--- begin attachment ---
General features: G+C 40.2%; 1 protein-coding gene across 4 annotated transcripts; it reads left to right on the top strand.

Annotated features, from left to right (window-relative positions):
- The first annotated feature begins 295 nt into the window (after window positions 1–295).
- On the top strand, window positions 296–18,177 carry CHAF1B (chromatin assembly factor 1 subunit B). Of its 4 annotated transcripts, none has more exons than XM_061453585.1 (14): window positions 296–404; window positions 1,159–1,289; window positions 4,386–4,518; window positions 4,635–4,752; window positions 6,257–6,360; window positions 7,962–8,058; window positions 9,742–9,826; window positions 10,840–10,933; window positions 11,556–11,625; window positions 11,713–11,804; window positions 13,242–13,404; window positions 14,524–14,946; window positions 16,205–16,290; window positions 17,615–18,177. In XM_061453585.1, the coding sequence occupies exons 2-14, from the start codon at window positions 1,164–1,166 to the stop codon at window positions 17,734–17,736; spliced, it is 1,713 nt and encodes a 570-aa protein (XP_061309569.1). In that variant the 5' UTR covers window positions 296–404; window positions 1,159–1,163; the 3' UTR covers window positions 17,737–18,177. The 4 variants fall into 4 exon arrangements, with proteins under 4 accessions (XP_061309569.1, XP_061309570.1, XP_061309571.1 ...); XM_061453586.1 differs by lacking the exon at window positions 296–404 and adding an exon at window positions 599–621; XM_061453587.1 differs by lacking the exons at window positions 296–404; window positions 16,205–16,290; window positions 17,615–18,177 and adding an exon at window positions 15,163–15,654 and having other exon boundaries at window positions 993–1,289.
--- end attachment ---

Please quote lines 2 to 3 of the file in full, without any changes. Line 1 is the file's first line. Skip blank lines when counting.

Annotated features, from left to right (window-relative positions):
- The first annotated feature begins 295 nt into the window (after window positions 1–295).